Simple eye test you can do at home could save your vision - Canadians urged to set their sights on the Amsler Grid

    TORONTO, Sept. 22 /CNW/ - Thirty seconds is all it takes - less time than
it takes to brush your teeth. But spending 30 seconds on a test called the
Amsler Grid could have powerful implications: it could prevent you from
suddenly losing your sight.
    The Amsler Grid is a simple test for an eye disease called wet
age-related macular degeneration (AMD), the leading cause of significant
vision loss in Canadians over 50.
    The devastating disease develops quickly, often in a matter of days or
weeks, robbing people of their central vision. For the 100,000 Canadians
affected with wet AMD, there is no cure, but proven treatment is available.
However, treatment is much more effective when the disease is caught early,
unfortunately by the time most people notice signs of wet AMD or seek help,
much of the damage has already been done.
    "AMD is the leading cause of vision loss in Canadians and affects 55 per
cent of the people that come to CNIB. In fact, it is the leading cause of
vision loss in the developed world," says Dr. Keith Gordon, Head of Research,
CNIB. "By using the Amsler Grid as a first form of detection, Canadians can
prevent much damage to the eye."
    September 21-27, 2008, is Macular Disease Awareness Week in Canada. To
mark the week, CNIB and AMD Alliance International are urging the public to
make the Amsler Grid a part of their daily or weekly routine.
    "Wet AMD is striking in epidemic proportions," says Dave Herman, Chair,
AMD Alliance International. "But there is something we can all do about it.
The Amsler Grid is your best first line of defense to catch it in the earliest
stages. It's easy, and you can do it at home."
    Although CNIB and AMD Alliance International recommend the test for all
adults, it is even more critical for those who have particular risk factors
for wet AMD. The major, proven risk factors for the condition include:

    -   Age (wet AMD often affects people over 50, although you can develop
        the disease at any age)
    -   Smoking, or having a past history as a smoker
    -   Having a family history of macular degeneration
    -   Having the dry form of macular degeneration, which can develop into
        the wet form of the disease.

    The test consists of a large grid with a dot in the middle. People taking
the test cover one eye and look to see if any of the lines on the grid appear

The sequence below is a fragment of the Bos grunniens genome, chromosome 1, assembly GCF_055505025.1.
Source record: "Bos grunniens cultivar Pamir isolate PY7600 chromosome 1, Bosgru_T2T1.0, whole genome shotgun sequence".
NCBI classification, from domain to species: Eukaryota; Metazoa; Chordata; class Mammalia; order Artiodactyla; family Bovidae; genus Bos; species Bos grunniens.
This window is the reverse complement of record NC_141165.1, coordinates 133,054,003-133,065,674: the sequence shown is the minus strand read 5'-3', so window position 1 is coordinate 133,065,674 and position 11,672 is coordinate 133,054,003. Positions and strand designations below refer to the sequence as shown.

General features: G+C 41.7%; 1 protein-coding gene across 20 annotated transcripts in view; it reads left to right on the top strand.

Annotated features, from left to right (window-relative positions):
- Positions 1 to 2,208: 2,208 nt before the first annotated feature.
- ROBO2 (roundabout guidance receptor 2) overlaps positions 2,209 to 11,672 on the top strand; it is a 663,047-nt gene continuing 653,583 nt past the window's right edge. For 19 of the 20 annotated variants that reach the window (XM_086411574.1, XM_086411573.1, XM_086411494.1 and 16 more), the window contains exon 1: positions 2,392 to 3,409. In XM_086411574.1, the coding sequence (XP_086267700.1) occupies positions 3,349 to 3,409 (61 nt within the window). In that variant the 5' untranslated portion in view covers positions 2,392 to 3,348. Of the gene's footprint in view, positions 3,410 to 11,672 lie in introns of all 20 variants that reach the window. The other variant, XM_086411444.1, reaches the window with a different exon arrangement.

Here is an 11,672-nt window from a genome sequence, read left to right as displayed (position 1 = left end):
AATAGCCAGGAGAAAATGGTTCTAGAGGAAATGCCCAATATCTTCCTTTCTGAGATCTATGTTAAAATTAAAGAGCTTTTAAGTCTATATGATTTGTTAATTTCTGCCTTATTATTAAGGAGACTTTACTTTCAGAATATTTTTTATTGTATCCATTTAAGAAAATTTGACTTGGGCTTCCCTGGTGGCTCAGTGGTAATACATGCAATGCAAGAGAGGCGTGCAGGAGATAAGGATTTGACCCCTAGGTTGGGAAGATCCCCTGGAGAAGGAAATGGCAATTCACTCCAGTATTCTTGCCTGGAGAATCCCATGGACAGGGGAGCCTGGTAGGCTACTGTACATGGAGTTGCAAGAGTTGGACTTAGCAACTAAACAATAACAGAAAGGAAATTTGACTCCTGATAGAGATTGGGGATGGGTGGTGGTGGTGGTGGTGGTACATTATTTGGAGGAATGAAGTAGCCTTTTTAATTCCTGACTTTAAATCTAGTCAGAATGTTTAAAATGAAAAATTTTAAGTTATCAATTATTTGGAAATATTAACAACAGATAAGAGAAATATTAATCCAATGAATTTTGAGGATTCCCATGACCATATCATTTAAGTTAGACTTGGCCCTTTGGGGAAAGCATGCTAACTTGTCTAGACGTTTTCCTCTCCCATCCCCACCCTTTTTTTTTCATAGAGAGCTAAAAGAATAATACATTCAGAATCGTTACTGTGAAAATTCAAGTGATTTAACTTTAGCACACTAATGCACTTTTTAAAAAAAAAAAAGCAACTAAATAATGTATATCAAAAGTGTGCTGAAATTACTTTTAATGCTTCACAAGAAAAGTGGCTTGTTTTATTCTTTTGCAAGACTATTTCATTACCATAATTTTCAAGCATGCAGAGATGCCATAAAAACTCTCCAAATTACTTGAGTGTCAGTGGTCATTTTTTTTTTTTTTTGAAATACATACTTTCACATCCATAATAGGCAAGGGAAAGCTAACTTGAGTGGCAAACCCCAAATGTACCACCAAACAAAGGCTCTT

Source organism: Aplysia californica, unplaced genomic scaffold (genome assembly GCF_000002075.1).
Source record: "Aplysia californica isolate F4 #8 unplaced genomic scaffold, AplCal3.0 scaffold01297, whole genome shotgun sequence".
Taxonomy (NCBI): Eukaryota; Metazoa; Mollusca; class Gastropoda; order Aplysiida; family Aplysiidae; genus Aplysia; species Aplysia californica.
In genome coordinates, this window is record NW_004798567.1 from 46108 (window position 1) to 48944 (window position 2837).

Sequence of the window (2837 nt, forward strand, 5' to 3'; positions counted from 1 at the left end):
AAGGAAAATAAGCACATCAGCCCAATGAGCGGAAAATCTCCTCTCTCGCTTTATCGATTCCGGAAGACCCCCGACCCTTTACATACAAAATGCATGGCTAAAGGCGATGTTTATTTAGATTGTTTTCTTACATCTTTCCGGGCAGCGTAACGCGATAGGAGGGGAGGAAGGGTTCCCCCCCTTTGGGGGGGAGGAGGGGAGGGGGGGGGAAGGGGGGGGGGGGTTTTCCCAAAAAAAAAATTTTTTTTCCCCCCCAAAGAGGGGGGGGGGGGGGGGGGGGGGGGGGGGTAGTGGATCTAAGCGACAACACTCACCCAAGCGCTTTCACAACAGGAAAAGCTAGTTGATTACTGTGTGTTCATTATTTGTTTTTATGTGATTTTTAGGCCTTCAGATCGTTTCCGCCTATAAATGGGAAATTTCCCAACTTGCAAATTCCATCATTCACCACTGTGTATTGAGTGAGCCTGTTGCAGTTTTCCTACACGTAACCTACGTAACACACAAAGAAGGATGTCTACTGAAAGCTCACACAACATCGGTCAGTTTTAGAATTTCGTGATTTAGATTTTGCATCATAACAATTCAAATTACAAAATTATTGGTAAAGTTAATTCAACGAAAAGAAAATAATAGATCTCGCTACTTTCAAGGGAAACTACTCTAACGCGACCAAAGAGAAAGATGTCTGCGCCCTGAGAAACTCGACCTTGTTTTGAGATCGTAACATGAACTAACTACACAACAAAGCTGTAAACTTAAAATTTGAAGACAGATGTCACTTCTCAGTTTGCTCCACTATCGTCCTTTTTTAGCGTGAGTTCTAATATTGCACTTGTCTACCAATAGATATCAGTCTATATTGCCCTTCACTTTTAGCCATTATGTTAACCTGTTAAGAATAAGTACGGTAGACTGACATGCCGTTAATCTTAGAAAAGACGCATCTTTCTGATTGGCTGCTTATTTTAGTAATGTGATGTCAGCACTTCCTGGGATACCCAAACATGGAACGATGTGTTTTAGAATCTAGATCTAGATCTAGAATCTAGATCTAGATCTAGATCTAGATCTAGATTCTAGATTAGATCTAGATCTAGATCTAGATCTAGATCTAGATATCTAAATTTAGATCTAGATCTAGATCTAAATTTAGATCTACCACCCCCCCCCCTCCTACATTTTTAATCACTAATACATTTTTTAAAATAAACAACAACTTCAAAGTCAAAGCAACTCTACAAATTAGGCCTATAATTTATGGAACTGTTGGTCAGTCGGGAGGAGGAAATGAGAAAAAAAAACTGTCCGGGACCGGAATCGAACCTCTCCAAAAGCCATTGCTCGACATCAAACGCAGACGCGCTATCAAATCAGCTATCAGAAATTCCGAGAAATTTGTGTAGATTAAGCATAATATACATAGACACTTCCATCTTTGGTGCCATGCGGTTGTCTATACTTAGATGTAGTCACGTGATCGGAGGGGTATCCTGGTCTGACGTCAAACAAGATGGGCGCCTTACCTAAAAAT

wavy, blurred or otherwise distorted. Then they repeat with the other eye. The
grid should be placed on a refrigerator or at eye level in any area where
people will be reminded to use it frequently.
    "The Amsler Grid is a 30 second investment that could save your sight,"
says Don Curran, International Patient Ambassador for AMD Alliance
International. "Using the grid is one of the best things you can do for
yourself. We'd like people to spread the word about it, particularly if you
know someone who is at risk in your family."
    The Amsler Grid is a self test tool; it is not a substitute for regular
medical advice or eye tests. To download a free copy of the Amsler Grid and
instructions on how to use it, visit

    About AMD

    AMD is a degenerative disease that affects the macula, located in the
central part of the retina - the area responsible for central vision, which
allows people to read, drive and recognize faces. AMD causes more than 30
million cases of visual loss worldwide each year.

    About CNIB

    CNIB is a nationwide, community-based, registered charity committed to
public education, research and the vision health of all Canadians. CNIB
provides the services and support necessary to enjoy a good quality of life,
while living with vision loss. To learn more, please visit or call

    About AMD Alliance International

    AMD Alliance International is a global non-profit coalition of vision,
research and seniors' organizations working to raise awareness of macular
disease, the leading cause of vision loss in older populations. Members
promote regular eye examinations and provide education about prevention,
treatments, rehabilitation and support services available for people with AMD
and their families, friends and caregivers. Comprised of 60 member
organizations in over 22 countries, the AMD Alliance International is the only
global body focused exclusively on macular disease.

For further information:

For further information: Ontario and Quebec: Jessica Parrales,
Communications Manager, (416) 486-2500, ext. 7570; Western Canada: Deborah
Churchill, Communications Manager, (604) 431-2174; Eastern Canada: Debbie
Ryan, Communications Manager, (709) 754-1180, ext. 238

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